The Sacred Art of Maori Tattoos

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Maori tattoos connect the indigenous people of New Zealand to their sacred heritage and attract the world to their ancient artistic expression. Maori, indigenous people of New Zealand, exhibit a sacred Polynesian form of body art known as tā moko, commonly referred to as Maori tattoos. Because Maori perceive the head as the most sacred part of the body, the facial tattoo is the most common. Arch shapes and coil-like patterns cover the whole face as “a form of identification, rank, genealogy, tribal history, eligibility to marry, and marks of beauty or ferocity and much more,” according to Tahaa: Ta Moko Studio and Maori Arts Gallery. Most Maori tattoos are made up of repeating patterns and symbols, commonly used as background decoration. Superficially, these patterns seem to be merely geometric designs, but most have a specific meaning. While tā moko most recognizably appear on the face, other parts of the        …read more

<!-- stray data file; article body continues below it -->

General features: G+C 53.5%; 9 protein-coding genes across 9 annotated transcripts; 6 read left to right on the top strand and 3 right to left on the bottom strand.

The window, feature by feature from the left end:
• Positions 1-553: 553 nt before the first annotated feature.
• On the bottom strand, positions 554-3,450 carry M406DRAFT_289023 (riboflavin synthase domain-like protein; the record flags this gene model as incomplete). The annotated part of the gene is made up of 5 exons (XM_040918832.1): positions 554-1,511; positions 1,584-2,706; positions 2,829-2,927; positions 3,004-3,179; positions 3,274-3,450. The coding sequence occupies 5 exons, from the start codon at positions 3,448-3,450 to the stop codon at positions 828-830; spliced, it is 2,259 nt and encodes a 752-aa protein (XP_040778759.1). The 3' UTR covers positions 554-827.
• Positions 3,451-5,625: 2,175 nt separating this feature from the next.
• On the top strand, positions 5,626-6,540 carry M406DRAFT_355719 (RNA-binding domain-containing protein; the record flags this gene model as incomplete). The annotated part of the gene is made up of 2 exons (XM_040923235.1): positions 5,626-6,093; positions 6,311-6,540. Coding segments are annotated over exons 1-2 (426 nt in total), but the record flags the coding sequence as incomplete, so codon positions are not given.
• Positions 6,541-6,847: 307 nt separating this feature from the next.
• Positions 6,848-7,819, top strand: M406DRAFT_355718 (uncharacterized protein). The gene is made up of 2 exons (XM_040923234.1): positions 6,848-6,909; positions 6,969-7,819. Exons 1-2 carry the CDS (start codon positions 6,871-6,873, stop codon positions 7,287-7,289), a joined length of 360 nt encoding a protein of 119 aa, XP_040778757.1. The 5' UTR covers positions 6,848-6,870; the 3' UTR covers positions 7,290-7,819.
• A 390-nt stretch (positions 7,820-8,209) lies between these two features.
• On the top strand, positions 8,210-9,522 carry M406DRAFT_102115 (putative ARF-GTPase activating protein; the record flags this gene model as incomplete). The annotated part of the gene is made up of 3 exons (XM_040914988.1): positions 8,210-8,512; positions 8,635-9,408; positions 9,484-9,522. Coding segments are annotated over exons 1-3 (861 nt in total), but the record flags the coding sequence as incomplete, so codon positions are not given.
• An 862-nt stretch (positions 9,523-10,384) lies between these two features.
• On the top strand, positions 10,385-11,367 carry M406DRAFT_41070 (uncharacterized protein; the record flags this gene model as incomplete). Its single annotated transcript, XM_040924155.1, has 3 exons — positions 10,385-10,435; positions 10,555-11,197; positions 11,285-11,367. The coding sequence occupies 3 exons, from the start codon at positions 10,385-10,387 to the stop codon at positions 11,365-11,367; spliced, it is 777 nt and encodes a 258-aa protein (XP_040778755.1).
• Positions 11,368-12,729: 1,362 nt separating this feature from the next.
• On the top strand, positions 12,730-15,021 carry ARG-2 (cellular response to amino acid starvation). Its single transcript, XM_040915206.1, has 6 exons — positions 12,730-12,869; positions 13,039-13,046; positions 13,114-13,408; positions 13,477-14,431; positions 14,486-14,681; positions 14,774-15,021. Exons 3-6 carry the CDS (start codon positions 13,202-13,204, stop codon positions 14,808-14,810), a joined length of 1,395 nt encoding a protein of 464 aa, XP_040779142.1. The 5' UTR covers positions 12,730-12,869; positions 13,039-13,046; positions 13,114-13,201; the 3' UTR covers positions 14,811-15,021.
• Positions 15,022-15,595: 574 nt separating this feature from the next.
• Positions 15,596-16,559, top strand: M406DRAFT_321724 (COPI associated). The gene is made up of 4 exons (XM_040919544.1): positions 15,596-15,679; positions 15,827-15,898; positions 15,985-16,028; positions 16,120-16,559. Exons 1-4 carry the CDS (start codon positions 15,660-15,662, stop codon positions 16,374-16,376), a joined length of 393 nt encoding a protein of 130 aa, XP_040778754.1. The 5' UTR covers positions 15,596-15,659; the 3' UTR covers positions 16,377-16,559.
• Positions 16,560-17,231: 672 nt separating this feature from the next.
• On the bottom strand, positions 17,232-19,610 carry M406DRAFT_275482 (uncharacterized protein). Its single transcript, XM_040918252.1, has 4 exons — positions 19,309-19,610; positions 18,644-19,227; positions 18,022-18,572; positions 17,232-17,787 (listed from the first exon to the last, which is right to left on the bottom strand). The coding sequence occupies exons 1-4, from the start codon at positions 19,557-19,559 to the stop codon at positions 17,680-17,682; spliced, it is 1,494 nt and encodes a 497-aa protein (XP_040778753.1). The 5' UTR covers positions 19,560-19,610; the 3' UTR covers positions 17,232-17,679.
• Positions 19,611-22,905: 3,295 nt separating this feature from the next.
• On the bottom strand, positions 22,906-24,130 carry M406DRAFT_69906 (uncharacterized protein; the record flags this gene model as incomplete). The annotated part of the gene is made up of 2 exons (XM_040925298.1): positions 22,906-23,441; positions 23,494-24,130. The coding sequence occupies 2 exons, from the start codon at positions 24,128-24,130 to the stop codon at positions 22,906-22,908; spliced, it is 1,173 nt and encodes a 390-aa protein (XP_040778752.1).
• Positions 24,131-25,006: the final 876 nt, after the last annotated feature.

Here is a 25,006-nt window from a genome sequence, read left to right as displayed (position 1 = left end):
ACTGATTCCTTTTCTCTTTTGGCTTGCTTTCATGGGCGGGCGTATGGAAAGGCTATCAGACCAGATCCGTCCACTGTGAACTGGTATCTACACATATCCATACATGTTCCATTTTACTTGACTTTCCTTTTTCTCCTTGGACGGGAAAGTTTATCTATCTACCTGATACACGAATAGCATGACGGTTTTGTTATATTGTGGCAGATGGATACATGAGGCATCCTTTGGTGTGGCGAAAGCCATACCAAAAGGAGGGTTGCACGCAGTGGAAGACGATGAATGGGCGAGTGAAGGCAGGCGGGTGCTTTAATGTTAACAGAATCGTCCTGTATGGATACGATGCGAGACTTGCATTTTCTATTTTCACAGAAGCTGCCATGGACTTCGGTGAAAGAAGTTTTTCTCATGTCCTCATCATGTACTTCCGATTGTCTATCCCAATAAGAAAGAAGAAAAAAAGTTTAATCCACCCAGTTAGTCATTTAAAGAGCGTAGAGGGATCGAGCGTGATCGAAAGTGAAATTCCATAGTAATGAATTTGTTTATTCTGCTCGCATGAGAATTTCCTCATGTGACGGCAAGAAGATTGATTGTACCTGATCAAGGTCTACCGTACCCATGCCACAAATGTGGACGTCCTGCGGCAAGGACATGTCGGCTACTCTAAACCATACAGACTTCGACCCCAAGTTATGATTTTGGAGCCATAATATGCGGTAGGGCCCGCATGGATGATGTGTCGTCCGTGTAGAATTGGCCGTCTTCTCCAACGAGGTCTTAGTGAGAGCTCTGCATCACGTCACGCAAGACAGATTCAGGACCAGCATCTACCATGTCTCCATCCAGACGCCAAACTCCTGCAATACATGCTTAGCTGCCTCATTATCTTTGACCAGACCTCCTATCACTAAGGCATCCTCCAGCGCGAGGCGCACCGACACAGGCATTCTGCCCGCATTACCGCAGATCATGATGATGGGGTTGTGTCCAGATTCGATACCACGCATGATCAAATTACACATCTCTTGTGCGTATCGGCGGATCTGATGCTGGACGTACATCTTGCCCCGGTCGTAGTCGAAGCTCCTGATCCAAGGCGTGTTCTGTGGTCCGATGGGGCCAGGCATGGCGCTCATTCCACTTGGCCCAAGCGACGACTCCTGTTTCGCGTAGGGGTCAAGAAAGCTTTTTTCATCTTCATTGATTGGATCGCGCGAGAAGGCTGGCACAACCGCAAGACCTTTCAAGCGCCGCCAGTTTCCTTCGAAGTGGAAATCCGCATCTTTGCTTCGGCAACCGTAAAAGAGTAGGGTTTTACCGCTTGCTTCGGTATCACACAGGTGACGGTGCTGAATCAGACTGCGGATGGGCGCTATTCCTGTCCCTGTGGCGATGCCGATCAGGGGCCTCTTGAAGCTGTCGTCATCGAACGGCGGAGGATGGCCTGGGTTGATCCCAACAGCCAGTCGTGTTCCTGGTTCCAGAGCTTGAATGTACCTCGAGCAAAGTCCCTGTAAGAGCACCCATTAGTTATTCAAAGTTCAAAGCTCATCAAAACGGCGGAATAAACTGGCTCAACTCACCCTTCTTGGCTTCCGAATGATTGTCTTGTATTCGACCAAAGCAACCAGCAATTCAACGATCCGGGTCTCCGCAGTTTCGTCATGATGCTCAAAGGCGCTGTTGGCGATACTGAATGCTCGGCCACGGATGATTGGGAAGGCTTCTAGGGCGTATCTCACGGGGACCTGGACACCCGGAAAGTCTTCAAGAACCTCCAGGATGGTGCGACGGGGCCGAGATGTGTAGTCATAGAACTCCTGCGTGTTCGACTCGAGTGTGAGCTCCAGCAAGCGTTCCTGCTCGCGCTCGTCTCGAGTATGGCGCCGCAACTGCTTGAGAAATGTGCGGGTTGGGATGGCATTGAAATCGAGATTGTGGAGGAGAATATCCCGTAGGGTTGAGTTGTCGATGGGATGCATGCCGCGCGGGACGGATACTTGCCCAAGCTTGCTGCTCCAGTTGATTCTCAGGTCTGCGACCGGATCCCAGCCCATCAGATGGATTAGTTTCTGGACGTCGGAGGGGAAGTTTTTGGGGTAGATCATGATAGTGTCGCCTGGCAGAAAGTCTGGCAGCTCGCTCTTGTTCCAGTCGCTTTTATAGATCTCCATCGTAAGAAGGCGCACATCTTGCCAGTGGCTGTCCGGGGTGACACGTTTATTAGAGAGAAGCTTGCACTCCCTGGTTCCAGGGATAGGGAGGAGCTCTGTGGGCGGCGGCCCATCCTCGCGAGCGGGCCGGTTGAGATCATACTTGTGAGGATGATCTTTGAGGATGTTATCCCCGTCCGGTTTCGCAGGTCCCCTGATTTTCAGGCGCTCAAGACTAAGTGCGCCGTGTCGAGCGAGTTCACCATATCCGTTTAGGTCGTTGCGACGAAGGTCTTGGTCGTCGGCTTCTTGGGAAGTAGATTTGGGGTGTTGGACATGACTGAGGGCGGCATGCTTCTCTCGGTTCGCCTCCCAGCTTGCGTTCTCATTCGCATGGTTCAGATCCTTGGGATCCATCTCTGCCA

The Hustle and the Hierarchy of Prison Tattoos

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In a walled, self-contained city, the artist creating prison tattoos is highly respected. The cost of housing an inmate is a matter of debate in our corrections system, but while locked up, the inmate must also pay for their stay with their own ingenuity. With money and/or manpower, every inmate has to hustle to survive prison. Just as in the military, law enforcement and all cultures and subgroups, in prison there is an order and a hierarchy, from a low-level enforcer to a lieutenant or captain. While some members are more expendable than others, an artist creating prison tattoos can find himself needed, protected and prosperous. Due to the increased risk of disease or infection and the creation of banned weapons or items that can be used as weapons, prison tattoos aren’t permitted. But through innovation and the cooperation and protection of fellow inmates, artists of prison tattoos find a        …read more